**What is a math circle?**

Math Circles are places where students and teachers get to engage with mathematically deep content presented in unique ways that promote hands-on discovery. Low-threshold, high-ceiling problems can be approached by students with minimal background but still lead to concepts rooted in advanced mathematics. The are two types of Math Circles: one for teachers of mathematics (MTCs) and one for students (MSCs). There are over 200 Math Circle programs nationwide with approximately 100 active Math Student Circles.

## Mission

The mission of the Math Circle Network is to support students and teachers as mathematicians, to connect mathematics professors with K-12 education, and to build a K-20 community of mathematics professionals.

## Vision

Our vision is for every teacher in the United States to have access to a Math Teachers’ Circle. We envision the development of a strong system of regional networks that will facilitate collaboration and shared resources among nearby groups.

## History

Math Teachers’ Circles grew out of the math circle movement in the San Francisco Bay Area in the early 2000s. The idea came from Mary Fay-Zenk, a middle school teacher and veteran math team coach who regularly attended meetings of the San Jose Math Circle with her students. The San Jose Math Circle does not allow parents and teachers to participate in the discussions and problem solving (so as not to spoil the fun for students) and Fay-Zenk grew tired of sitting quietly at the back of the room: “Teachers are people too!” she said. “We need our own circle.”

Fay-Zenk teamed up with other local teachers and mathematicians, including Tom Davis (Silicon Graphics), Wade Ellis (West Valley College), Tatiana Shubin (San Jose State University), Sam Vandervelde (Proof School), and Joshua Zucker (Julia Robinson Math Festivals), and the group developed the idea over the course of a year before finding a home for Math Teachers’ Circles at the American Institute of Mathematics (AIM). In 2006, the flagship Math Teachers’ Circle started at AIM, and continues to meet monthly at AIM and at Stanford University.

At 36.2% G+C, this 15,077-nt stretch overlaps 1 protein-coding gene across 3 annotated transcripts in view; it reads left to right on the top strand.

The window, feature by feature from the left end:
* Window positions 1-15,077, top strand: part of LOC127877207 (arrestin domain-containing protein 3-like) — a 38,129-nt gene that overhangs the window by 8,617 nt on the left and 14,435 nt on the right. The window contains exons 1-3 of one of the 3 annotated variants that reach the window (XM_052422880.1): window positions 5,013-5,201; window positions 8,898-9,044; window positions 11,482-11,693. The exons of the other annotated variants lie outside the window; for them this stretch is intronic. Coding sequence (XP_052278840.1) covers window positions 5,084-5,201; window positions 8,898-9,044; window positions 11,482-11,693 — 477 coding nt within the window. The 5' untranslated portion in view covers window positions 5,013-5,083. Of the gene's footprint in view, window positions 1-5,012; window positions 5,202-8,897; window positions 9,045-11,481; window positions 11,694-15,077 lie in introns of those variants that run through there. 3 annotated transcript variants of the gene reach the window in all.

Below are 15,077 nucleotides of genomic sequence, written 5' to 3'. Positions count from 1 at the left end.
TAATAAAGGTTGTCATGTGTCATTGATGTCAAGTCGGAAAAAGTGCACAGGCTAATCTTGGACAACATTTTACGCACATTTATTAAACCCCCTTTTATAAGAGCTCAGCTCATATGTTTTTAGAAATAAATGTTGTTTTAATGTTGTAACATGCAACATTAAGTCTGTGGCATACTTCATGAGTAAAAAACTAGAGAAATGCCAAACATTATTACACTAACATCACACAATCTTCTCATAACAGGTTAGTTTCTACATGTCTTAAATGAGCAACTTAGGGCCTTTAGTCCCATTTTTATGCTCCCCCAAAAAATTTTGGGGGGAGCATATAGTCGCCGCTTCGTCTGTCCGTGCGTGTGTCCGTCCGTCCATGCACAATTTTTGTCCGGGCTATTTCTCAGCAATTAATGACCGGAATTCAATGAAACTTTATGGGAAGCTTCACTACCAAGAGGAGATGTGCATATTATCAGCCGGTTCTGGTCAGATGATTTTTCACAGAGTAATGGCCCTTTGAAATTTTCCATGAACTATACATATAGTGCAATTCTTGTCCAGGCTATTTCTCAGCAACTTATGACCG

Within the first year of the program, teachers were reporting greater confidence in their mathematical skills and changes in their teaching practice. It seemed that the Math Teachers’ Circle was more than just a place for teachers to do fun mathematics — it was emerging as an effective model of professional development, with the potential to be scalable and sustainable over many years.

From 2007 to 2014, AIM organized workshops on “How to Run a Math Teachers’ Circle.” These workshops, sponsored by the National Security Agency, the National Science Foundation, and the Mathematical Association of America, trained teams of mathematicians and teachers from around the U.S. on how to start and sustain their own local MTC.

In February 2016, the Math Teachers’ Circle Network was accepted as a partner of 100Kin10, a national organization coordinating efforts to bring 100,000 excellent STEM teachers into schools in ten years. We have committed to reach 6,000 teachers and their 600,000 students by growing our national network to 300 Math Teachers’ Circles by 2020.

Read more about our mission and vision, view our list of Member Circles to find a Circle in your area, or learn how to start your own Circle.